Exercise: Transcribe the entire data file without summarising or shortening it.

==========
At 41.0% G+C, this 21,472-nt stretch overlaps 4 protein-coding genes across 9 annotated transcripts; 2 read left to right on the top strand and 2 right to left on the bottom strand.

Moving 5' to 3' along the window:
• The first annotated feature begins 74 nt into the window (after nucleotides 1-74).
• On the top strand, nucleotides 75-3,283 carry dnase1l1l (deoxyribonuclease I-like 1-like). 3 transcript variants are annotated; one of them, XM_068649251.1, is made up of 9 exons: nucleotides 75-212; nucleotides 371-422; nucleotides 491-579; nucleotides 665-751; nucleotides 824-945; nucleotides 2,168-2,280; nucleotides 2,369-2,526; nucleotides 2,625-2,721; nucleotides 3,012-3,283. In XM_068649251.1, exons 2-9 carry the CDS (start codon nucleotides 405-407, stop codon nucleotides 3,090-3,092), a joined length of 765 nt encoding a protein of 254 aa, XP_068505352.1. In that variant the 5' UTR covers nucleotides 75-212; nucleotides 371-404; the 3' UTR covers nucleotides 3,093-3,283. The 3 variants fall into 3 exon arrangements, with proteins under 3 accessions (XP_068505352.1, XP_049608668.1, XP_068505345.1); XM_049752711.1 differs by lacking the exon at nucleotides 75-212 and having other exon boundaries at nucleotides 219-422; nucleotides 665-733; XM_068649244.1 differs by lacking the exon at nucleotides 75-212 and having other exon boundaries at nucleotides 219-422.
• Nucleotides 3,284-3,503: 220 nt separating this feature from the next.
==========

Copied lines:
At 41.0% G+C, this 21,472-nt stretch overlaps 4 protein-coding genes across 9 annotated transcripts; 2 read left to right on the top strand and 2 right to left on the bottom strand.

Moving 5' to 3' along the window:
• The first annotated feature begins 74 nt into the window (after nucleotides 1-74).
• On the top strand, nucleotides 75-3,283 carry dnase1l1l (deoxyribonuclease I-like 1-like). 3 transcript variants are annotated; one of them, XM_068649251.1, is made up of 9 exons: nucleotides 75-212; nucleotides 371-422; nucleotides 491-579; nucleotides 665-751; nucleotides 824-945; nucleotides 2,168-2,280; nucleotides 2,369-2,526; nucleotides 2,625-2,721; nucleotides 3,012-3,283. In XM_068649251.1, exons 2-9 carry the CDS (start codon nucleotides 405-407, stop codon nucleotides 3,090-3,092), a joined length of 765 nt encoding a protein of 254 aa, XP_068505352.1. In that variant the 5' UTR covers nucleotides 75-212; nucleotides 371-404; the 3' UTR covers nucleotides 3,093-3,283. The 3 variants fall into 3 exon arrangements, with proteins under 3 accessions (XP_068505352.1, XP_049608668.1, XP_068505345.1); XM_049752711.1 differs by lacking the exon at nucleotides 75-212 and having other exon boundaries at nucleotides 219-422; nucleotides 665-733; XM_068649244.1 differs by lacking the exon at nucleotides 75-212 and having other exon boundaries at nucleotides 219-422.
• Nucleotides 3,284-3,503: 220 nt separating this feature from the next.